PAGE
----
Is there a word in our language that means so much, but is more challenging than prayer?
On deeper reflection we well know that there are many kinds of prayer – there are the prayers we offer when we hear good news, there are the prayers when we hear bad news, there are the prayers when we see beauty and are touched by the awe of things. There are also services with prayers; these are organized - not impromptu - but formal, set words and forms for the community. These moments are moments of worship, tradition, and community. Here we mentioned just a few different kinds of prayer, all different, and yet the same.
The English word, “pray” is might be a imprecise translation for the original Hebrew word that means prayer – L'hitpallel
. We believe that the word originates from the Hebrew word for ‘judge or inspect’. By this connection we find that prayer is a method to guide us inwards, and at the same time to direct us to look outwards. Pray is a means that we judge what we are versus what we should be. With that in mind, there is also an interesting connection to found with the Yiddish word for prayer, Dahven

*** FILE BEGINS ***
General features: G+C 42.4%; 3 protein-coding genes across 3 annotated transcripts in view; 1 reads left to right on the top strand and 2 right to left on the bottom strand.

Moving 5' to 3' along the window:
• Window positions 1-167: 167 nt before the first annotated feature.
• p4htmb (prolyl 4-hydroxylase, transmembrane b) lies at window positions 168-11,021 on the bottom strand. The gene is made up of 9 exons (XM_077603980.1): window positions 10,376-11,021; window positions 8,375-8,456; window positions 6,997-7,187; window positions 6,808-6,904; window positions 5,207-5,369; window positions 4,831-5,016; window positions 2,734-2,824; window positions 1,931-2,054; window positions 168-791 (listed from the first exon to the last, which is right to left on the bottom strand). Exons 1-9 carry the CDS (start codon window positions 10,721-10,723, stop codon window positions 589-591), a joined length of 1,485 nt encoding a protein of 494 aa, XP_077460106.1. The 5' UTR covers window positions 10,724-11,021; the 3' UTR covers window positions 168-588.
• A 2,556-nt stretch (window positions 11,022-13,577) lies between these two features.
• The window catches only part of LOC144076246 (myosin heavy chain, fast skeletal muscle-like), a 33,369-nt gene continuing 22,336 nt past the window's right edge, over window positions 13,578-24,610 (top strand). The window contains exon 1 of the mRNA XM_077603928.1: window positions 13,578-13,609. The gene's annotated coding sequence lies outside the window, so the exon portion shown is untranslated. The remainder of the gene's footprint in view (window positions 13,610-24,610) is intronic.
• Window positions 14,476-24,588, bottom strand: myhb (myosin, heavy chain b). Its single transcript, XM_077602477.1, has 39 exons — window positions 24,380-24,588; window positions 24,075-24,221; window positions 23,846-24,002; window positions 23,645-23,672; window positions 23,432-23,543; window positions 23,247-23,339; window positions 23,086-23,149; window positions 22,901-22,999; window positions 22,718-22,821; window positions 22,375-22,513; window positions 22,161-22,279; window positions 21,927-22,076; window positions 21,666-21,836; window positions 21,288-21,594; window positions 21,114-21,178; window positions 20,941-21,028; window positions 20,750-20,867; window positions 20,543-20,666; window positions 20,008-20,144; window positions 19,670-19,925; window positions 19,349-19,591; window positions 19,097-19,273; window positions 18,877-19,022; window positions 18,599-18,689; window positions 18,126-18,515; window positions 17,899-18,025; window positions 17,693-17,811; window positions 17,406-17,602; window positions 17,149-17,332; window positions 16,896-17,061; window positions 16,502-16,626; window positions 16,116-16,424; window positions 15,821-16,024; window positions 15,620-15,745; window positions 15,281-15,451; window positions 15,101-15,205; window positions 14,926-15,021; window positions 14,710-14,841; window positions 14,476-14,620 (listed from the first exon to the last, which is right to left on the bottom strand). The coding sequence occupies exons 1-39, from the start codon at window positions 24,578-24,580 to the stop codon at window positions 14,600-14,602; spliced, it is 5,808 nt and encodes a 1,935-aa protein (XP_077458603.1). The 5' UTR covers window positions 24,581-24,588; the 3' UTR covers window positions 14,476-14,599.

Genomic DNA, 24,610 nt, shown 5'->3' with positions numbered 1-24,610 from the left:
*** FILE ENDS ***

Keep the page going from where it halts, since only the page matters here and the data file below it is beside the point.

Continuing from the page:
. Suspicions are that the word Dahven
comes from the Latin word dovana
, which means “to give, to offer, the root of the word donation….”.
Which tells us that when we pray we look in and out, but also give something of ourselves to God.
~ Rabbi Aron Flanzraich